If $k$ coordinates of $x$ are $0$, reorder the coordinates and accordingly the arguments of $f$ so that $x_i=0$ for $1 \le i \le k$, $x_i>0$ for $k < i \le n$ and $\frac{\partial f}{\partial x_i} \le \frac{\partial f}{\partial x_j} \forall k<i<j$. Then, $\sum_{i=1}^{k+l}{\frac{\partial f}{\partial x_i}} \ge \sum_{i=k+l+1}^{n}{\frac{\partial f}{\partial x_i}}$.

The above necessary condition ensures that $f$ has a local minimum at $x$ but need not guarantee a global minimum. The functions $\prod_{i=1}^{n}{(x_i)}$ and $\min_{1\le i \le n}{(x_i)}$ satisfy the necessary condition.

Finally, note that the minimum and product functions do not work for the case of even $n$. For example, try $p=(1,3,11,13,15,39)$.

The problem for odd $n$ can be characterized as follows. Define an ordered pair of vectors $(x,y)$ as comparable if $x$ represents distances from median in a network and $y$ represents distances from another point in the same network. Let $\Omega$ represent the set of comparable points. Then, $f$ satisfies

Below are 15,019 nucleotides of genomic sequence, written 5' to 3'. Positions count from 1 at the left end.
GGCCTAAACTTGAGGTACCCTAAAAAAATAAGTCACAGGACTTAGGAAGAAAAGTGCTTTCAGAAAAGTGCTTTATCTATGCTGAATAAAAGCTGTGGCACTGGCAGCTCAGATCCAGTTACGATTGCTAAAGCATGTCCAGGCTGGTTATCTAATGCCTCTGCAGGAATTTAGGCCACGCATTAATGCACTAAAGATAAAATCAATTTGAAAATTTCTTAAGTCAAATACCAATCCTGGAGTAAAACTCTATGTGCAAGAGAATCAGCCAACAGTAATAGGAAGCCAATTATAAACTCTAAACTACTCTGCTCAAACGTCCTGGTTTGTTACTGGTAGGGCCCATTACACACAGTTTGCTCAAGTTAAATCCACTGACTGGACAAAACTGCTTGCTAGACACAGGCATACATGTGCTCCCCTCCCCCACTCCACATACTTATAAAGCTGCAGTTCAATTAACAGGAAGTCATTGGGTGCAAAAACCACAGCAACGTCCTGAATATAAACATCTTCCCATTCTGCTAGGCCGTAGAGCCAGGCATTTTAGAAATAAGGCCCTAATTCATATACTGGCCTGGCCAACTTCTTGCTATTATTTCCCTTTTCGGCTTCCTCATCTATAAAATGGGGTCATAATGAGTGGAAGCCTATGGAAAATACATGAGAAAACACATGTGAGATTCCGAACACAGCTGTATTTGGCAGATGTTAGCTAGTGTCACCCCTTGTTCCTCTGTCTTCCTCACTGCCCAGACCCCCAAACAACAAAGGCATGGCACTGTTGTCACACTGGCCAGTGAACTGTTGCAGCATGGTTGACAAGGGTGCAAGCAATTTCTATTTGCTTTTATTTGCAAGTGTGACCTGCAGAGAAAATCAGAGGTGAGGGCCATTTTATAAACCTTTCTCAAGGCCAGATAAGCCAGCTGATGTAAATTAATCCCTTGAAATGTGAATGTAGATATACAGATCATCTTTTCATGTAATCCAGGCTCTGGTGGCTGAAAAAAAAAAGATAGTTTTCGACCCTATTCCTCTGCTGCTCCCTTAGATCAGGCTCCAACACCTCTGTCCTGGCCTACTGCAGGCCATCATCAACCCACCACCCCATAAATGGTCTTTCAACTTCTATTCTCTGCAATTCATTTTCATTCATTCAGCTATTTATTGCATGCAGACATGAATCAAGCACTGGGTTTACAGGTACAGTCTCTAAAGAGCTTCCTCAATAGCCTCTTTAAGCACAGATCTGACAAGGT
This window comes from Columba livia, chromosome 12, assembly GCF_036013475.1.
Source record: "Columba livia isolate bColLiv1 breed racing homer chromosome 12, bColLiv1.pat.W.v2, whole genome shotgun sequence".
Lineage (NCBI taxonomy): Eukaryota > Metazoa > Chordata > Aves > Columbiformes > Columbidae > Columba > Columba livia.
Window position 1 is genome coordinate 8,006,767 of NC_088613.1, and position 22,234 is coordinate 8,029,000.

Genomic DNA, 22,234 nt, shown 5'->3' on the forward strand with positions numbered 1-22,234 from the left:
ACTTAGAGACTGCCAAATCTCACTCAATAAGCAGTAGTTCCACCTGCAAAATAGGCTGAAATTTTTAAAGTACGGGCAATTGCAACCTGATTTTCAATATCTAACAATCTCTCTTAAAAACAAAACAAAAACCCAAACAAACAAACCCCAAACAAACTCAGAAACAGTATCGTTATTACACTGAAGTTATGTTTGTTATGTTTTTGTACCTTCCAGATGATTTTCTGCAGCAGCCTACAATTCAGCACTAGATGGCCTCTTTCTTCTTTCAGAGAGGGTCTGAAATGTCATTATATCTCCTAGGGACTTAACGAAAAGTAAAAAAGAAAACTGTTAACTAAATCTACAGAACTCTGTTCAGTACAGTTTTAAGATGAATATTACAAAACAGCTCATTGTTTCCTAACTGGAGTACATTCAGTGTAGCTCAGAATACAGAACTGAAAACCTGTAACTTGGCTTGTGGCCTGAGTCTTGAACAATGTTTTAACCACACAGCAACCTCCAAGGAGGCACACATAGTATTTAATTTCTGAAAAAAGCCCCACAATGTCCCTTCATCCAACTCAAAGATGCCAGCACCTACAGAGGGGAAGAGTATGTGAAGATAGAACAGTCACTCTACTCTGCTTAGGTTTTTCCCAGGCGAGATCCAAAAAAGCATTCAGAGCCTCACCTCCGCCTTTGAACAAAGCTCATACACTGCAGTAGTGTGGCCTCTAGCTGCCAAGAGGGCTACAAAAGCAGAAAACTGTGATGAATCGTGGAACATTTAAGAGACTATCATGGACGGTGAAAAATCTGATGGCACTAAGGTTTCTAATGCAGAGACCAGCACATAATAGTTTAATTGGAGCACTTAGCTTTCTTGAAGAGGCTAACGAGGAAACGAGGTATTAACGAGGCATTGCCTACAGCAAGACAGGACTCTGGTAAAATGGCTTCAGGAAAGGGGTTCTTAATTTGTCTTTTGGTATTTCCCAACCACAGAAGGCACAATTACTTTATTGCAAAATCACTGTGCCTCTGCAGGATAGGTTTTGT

Condition A: $f(x) \le f(y) \quad \forall (x,y) \in \Omega$.

While there are no direct restrictions on relative values of $f$ for vectors $x$ and $y$ if $(x,y) \not\in \Omega$, repeated application of Condition A may yield such restrictions. For example, if $(x,z) \in \Omega$ and $(z,y) \in \Omega$ then $f(x) \le f(y)$. Characterizing desired functions requires understanding the structure of $\Omega$.

$(x,y) \in \Omega$ if and only if at least one coordinate of $x$ is zero and there exists $\delta \in \mathbb{R}$ such that there are $\lceil n \rceil$ values of coordinate $i$ such that $y_i=|x_i+\delta|$ and $\lceil n \rceil$ values of coordinate $i$ such that $y_i=|x_i-\delta|$. The trivial solutions you mentioned equate $f$ to its lowest value at all $x$ with a coordinate of $0$. But this means that if $(x,y) \in \Omega$ for some $y$, then $f(x) \le f(z) \forall z$ even when $(x,z) \not\in \Omega$. Increasing functions of sum of coordinates exploit the property that if $(x,y) \in \Omega$ then $\sum x_i < \sum y_i$. However, note that $\sum x_i < \sum y_i \not\Rightarrow (x,y) \in \Omega$.